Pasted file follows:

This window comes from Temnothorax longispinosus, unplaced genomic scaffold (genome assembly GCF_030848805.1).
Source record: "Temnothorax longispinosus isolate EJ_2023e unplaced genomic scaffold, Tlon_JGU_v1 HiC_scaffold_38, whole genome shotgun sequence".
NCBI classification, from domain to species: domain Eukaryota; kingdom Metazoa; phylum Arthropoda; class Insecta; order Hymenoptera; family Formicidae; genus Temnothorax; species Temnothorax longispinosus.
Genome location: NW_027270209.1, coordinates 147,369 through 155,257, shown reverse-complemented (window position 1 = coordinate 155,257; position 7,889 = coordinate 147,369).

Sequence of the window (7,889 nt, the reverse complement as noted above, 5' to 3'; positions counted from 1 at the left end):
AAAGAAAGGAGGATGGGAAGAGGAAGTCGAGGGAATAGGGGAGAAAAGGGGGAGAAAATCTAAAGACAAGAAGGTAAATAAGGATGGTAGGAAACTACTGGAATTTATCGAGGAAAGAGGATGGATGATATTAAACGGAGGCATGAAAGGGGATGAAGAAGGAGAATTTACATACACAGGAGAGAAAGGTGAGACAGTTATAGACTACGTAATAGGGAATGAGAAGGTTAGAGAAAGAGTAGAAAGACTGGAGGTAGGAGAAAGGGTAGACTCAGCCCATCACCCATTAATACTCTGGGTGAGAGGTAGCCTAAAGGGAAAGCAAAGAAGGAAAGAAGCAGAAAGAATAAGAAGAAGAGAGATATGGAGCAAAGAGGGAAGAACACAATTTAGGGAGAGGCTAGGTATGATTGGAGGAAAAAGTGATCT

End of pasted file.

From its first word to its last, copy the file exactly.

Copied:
This window comes from Temnothorax longispinosus, unplaced genomic scaffold (genome assembly GCF_030848805.1).
Source record: "Temnothorax longispinosus isolate EJ_2023e unplaced genomic scaffold, Tlon_JGU_v1 HiC_scaffold_38, whole genome shotgun sequence".
NCBI classification, from domain to species: domain Eukaryota; kingdom Metazoa; phylum Arthropoda; class Insecta; order Hymenoptera; family Formicidae; genus Temnothorax; species Temnothorax longispinosus.
Genome location: NW_027270209.1, coordinates 147,369 through 155,257, shown reverse-complemented (window position 1 = coordinate 155,257; position 7,889 = coordinate 147,369).

Sequence of the window (7,889 nt, the reverse complement as noted above, 5' to 3'; positions counted from 1 at the left end):
AAAGAAAGGAGGATGGGAAGAGGAAGTCGAGGGAATAGGGGAGAAAAGGGGGAGAAAATCTAAAGACAAGAAGGTAAATAAGGATGGTAGGAAACTACTGGAATTTATCGAGGAAAGAGGATGGATGATATTAAACGGAGGCATGAAAGGGGATGAAGAAGGAGAATTTACATACACAGGAGAGAAAGGTGAGACAGTTATAGACTACGTAATAGGGAATGAGAAGGTTAGAGAAAGAGTAGAAAGACTGGAGGTAGGAGAAAGGGTAGACTCAGCCCATCACCCATTAATACTCTGGGTGAGAGGTAGCCTAAAGGGAAAGCAAAGAAGGAAAGAAGCAGAAAGAATAAGAAGAAGAGAGATATGGAGCAAAGAGGGAAGAACACAATTTAGGGAGAGGCTAGGTATGATTGGAGGAAAAAGTGATCT